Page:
Proudly Protecting the Communities of Aurora and Newmarket

​​A variety of factors, including earthquakes, storms, fires, and heavy rains can cause landslides. Landslides happen quickly and with little notice and can travel several miles from their source, growing in size and picking up trees, cars, boulders, and other objects and materials.


  • Get ready!Follow proper land-use procedures and avoid building near steep slopes or along natural erosion valleys.
  • Talk to your insurance agent to find out if flood insurance could cover your property and belongings.
  • Plant ground cover on slopes and build retaining walls.
  • In mud flow areas, build channels or deflection walls to direct the flow around buildings. Keep in mind, though, that you may be liable for damage if you divert debris flow onto someone else's property.
  • Know the signs that a landslide is possible, including: Changes in the landscape, including patterns of storm-water drainage, land movement, small slides, flows, or progressively leaning trees. Doors or windows stick or jam for the first time. New cracks appear in plaster, tile, brick, or foundations. Outside walls, walks, or stairs begin pulling away from the building. Slowly developing, widening cracks appear on the ground or on paved areas, such as streets or driveways. Underground utility lines break. Bulging ground appears at the base of a slope. Water breaks through the ground surface at a new location. Fences, retaining walls, utility poles, or trees tilt or move.
  • Know the signs that a landslide may be occurring, including: A faint rumbling sound that increases as the landslide nears. The ground slopes downward in one direction and may begin shifting that way under your feet. Unusual sounds, such as trees cracking or boulders knocking together, might indicate moving debris. Collapsed pavement, mud, fallen rocks, and other indications of possible debris flow can be seen when driving, particularly near embankments along roadsides.
  • Contact your local fire, police, or public works department if you suspect imminent landslide danger. Also, let neighbors know of the potential risk.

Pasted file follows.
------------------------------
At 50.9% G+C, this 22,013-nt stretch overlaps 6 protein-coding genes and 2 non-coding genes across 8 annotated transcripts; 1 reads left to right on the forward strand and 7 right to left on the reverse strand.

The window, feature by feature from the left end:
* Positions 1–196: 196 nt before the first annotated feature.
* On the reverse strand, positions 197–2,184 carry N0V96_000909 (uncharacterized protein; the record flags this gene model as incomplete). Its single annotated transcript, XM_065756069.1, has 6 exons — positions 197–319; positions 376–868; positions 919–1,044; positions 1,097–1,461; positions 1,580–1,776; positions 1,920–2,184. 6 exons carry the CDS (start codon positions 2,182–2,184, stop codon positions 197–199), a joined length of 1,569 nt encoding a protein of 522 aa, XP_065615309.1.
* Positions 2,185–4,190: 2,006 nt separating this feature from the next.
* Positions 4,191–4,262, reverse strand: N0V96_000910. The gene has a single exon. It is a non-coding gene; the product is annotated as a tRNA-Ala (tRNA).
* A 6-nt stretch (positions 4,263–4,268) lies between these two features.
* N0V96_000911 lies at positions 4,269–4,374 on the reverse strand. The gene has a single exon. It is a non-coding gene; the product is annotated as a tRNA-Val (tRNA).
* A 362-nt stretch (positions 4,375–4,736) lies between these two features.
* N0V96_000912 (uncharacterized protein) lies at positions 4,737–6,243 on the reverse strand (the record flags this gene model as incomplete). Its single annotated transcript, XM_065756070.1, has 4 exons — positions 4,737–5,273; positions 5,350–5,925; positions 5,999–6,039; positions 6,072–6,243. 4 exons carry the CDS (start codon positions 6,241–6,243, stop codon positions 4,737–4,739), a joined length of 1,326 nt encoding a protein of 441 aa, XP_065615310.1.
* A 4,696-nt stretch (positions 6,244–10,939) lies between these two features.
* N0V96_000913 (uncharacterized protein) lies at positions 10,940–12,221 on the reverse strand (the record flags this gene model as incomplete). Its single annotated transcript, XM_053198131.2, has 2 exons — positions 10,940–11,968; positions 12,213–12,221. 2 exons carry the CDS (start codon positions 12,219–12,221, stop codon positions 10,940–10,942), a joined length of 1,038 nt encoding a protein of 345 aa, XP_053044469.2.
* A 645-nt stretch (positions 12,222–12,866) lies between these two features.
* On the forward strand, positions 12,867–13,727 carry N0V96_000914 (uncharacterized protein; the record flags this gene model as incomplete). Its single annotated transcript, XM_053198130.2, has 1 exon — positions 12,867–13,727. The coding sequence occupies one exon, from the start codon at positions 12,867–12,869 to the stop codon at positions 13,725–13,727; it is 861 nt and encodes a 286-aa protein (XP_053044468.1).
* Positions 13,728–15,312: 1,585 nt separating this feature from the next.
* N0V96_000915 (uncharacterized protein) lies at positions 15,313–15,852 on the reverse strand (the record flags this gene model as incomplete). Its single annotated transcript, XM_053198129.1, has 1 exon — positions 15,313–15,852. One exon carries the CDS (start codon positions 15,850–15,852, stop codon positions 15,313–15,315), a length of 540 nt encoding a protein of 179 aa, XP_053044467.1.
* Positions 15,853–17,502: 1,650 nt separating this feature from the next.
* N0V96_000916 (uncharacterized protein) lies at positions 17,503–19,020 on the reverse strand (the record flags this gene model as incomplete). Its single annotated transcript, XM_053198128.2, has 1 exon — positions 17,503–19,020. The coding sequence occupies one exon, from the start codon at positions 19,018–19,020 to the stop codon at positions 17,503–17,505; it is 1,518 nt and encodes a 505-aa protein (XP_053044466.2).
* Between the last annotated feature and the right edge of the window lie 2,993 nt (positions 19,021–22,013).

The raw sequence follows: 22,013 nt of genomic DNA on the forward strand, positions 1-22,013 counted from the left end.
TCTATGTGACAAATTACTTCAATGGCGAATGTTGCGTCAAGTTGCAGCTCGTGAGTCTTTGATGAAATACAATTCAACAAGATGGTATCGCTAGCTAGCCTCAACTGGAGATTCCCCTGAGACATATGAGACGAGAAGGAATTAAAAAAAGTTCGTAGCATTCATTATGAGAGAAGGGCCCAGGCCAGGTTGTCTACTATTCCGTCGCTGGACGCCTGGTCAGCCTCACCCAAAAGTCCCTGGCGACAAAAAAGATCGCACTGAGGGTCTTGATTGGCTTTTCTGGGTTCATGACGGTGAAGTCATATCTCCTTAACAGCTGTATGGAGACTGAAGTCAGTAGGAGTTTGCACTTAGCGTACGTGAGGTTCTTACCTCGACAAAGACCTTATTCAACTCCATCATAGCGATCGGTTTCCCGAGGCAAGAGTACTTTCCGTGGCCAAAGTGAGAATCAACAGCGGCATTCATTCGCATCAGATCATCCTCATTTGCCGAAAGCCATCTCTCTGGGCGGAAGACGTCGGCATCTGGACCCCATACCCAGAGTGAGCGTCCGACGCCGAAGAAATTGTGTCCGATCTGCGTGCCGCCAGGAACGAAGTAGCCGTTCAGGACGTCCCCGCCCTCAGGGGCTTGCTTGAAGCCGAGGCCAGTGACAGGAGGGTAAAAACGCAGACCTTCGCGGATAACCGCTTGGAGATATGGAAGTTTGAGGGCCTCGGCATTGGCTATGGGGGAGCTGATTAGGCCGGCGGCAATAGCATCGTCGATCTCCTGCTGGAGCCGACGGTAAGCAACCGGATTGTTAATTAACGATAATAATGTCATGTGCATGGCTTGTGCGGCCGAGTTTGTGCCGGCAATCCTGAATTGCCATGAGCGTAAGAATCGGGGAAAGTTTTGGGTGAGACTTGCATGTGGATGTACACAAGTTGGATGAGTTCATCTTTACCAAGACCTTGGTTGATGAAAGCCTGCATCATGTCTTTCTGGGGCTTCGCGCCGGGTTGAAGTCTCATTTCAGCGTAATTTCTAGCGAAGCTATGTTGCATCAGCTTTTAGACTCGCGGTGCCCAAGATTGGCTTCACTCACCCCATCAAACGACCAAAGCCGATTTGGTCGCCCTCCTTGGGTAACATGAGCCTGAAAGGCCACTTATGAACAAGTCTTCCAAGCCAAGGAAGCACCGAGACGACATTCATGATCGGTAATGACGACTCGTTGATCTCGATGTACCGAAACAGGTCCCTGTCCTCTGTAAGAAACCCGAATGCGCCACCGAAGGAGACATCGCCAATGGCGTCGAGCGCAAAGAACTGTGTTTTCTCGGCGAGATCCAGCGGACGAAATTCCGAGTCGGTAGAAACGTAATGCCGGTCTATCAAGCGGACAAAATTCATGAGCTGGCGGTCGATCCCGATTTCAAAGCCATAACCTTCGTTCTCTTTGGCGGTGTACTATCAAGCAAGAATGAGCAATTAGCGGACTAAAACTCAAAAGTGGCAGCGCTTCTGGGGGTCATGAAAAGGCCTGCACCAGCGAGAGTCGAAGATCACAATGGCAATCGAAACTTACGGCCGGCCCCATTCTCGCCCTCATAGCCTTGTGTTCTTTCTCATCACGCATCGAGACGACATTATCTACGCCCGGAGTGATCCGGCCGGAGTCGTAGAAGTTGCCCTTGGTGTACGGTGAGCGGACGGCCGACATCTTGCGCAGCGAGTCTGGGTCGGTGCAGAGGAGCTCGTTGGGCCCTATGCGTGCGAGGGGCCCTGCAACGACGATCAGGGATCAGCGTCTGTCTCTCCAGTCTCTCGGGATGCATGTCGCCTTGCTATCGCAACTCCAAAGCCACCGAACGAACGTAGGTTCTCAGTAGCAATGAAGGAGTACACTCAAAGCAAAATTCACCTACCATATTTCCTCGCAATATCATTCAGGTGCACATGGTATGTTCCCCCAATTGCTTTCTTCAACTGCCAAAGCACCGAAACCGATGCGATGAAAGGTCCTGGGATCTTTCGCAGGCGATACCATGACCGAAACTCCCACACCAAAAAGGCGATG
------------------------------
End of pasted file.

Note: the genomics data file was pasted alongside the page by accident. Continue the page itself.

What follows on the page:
• Consider leaving if it is safe to do so. Driving during an intense storm can be dangerous. Watch for collapsed pavement, mud, fallen rocks, and other indications of possible debris flow.
  • Curl into a tight ball and protect your head if you can't get out of the landslide's path.
  • Move to a second story, if possible.
  • Listen for any unusual sounds that may indicate moving debris, such as trees cracking or boulders knocking together.

After ​

  • A family packs a carStay away from the slide area. Additional slides may occur.
  • Listen to local radio or television stations for the latest emergency information.
  • Watch for flooding.
  • Check for injured or trapped people near the slide without entering the direct slide area. Show rescuers the locations of anyone trapped.
  • Help neighbors who may need assistance.
  • Report broken utility lines and damaged roadways and railways.
  • Check the building foundation, chimney, and surrounding land for damage.
  • Replant damaged ground as soon as possible.
  • Seek professional advice for evaluating landslide hazards or designing corrective techniques to reduce landslide risk.
  • If you smell gas, get our of the area and only use your phone to call the gas company if you can safely distance yourself from the odor of the gas. Remember not to use any appliance or open flame in areas where you still smell gas.

For more information, visit the National Fire Protection Association at

          Developed by NFPA. Funding provided by the U.S. Department of Homeland Security, Office of Domestic Preparedness.​​